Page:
with him and poured out His Spirit on him and his work, until the entire circuit
was a flame of revival fire. He was assisted this time by Rev. W. W. Tucker, of
Scottsville, Texas. Mrs. J. S. Sanders, the wife of the pastor, and Rev. W. W.
Tucker held a great meeting that year at Farmersville and established holiness
there. In 1901, and in 1902 they had another great meeting with Rev. C. W.
Staples, the pastor of the Methodist Episcopal Church, South, at Jonesboro on
the Mississippi River. Such a revival was seldom seen in that country, and
people still talk of the revival of 1902. The same year Rev. J. S. Sanders
conducted another great holiness meeting at Delhi, which was also in the swamps
of the Mississippi, that surpassed anything that had been in former years, and
the results of it remain to this day.
1894, Rev. J. L. Morrill, an evangelist from Cartersville, Ga., came to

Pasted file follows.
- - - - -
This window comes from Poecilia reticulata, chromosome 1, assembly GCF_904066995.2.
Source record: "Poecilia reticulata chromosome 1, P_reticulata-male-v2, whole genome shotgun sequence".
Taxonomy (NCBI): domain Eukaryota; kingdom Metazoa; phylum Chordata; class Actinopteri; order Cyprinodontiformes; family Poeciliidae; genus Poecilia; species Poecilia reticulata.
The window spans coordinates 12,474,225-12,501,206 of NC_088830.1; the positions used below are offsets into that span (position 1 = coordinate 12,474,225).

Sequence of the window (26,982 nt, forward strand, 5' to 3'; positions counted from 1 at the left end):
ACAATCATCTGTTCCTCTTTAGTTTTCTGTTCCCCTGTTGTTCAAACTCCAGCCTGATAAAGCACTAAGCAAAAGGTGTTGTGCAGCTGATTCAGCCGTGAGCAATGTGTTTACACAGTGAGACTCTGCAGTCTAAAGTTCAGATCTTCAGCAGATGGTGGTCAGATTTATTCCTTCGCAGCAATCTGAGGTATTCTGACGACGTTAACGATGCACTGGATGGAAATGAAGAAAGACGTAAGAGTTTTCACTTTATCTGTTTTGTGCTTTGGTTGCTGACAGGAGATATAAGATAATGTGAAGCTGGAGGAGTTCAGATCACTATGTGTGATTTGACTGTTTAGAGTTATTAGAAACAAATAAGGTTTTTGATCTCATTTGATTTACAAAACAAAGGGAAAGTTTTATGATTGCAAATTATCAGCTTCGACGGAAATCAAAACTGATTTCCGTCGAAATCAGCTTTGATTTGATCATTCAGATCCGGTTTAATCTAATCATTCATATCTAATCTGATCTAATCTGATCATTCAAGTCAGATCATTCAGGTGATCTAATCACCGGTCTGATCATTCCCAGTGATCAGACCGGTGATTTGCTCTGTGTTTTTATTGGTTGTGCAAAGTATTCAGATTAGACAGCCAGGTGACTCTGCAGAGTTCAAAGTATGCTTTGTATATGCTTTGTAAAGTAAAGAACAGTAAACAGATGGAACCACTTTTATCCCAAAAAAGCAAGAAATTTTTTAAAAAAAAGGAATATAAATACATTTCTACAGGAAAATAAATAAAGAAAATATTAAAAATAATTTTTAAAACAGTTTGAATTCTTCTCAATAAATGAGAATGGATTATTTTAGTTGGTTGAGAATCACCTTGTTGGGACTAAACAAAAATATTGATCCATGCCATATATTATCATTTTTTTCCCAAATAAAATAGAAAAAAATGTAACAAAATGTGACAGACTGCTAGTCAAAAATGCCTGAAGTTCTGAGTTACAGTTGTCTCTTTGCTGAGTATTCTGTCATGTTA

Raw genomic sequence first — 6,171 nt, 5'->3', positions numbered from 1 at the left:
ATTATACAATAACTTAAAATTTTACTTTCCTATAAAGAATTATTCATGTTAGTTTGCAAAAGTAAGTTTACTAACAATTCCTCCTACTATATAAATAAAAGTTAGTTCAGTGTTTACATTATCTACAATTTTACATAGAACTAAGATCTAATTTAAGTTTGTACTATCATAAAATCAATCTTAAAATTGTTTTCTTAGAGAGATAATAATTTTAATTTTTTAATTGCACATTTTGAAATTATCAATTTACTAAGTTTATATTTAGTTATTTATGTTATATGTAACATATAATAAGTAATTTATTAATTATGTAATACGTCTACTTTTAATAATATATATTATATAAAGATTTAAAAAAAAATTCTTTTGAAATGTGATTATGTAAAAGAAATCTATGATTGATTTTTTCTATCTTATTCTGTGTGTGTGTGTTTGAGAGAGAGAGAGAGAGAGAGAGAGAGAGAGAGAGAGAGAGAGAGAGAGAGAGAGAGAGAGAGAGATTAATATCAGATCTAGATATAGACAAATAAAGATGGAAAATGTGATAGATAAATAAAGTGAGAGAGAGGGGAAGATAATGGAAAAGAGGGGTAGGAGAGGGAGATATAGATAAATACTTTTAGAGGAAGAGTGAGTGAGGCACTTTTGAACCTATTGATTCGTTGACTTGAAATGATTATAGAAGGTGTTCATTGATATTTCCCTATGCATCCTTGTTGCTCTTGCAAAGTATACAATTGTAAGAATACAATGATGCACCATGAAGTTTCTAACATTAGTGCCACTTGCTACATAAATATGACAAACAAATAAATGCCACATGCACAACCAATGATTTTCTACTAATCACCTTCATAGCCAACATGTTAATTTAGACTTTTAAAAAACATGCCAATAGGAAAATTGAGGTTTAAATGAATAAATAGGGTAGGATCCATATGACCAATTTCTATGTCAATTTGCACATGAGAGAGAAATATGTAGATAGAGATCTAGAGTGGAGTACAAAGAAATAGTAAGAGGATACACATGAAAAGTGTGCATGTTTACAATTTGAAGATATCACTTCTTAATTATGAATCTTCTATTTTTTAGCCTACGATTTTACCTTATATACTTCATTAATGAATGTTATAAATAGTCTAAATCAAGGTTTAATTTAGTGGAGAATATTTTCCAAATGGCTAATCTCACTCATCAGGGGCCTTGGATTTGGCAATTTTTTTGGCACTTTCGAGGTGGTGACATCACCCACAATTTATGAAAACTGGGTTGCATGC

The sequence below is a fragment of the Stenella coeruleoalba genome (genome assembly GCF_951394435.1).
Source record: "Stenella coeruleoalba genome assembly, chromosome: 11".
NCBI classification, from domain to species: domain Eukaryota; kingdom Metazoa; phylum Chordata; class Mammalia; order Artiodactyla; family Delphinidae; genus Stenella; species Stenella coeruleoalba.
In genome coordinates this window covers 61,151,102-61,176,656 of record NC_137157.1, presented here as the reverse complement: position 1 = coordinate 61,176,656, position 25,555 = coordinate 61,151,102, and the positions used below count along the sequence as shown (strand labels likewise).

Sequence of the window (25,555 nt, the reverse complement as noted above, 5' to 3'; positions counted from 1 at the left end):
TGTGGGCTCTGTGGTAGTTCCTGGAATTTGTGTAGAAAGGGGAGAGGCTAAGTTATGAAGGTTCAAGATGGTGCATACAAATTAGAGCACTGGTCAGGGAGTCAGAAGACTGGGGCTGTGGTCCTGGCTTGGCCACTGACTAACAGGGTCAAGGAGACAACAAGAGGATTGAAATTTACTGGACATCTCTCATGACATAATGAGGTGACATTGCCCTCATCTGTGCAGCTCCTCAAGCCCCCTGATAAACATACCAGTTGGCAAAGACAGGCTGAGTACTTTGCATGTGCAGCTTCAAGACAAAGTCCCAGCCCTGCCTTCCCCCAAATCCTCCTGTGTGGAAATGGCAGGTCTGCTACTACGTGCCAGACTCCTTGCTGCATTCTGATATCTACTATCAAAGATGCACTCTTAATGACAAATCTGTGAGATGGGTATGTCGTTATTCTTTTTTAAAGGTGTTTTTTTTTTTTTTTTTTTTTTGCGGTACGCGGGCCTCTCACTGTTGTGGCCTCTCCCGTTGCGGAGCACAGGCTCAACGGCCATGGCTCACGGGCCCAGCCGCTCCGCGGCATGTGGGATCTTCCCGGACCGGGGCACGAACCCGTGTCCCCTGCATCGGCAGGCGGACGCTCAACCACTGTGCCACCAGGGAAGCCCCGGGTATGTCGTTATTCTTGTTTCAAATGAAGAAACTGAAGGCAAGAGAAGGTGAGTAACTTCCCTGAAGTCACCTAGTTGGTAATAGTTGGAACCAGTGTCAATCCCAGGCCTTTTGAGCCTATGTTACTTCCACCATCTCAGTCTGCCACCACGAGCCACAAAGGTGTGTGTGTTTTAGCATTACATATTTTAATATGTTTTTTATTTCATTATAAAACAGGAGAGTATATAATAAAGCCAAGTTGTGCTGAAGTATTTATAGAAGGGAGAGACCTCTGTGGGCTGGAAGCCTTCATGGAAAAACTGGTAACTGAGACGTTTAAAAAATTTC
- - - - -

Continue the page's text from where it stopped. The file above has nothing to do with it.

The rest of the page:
Louisiana at the invitation of the people, and held meetings which swept the
country for holiness. In these meetings Rev. W. T. Curry, a pastor in the
Methodist Church, was sanctified, also Rev. R. P. Howell, another Methodist
pastor, and Rev. W. C. Mann. The same year Rev. R. P. Howell called Rev. J. L.
Morrill for a meeting and they established the Lake Arthur campmeeting, which is
still holding annual campmeetings, where thousands of souls have been blessed.
1895 the Ebenezer (Montgomery) camp was established by Rev. W. T. Curry, pastor,
Rev. J. L. Morrill, and Dr. W. B. Godbey. These great camps became the centers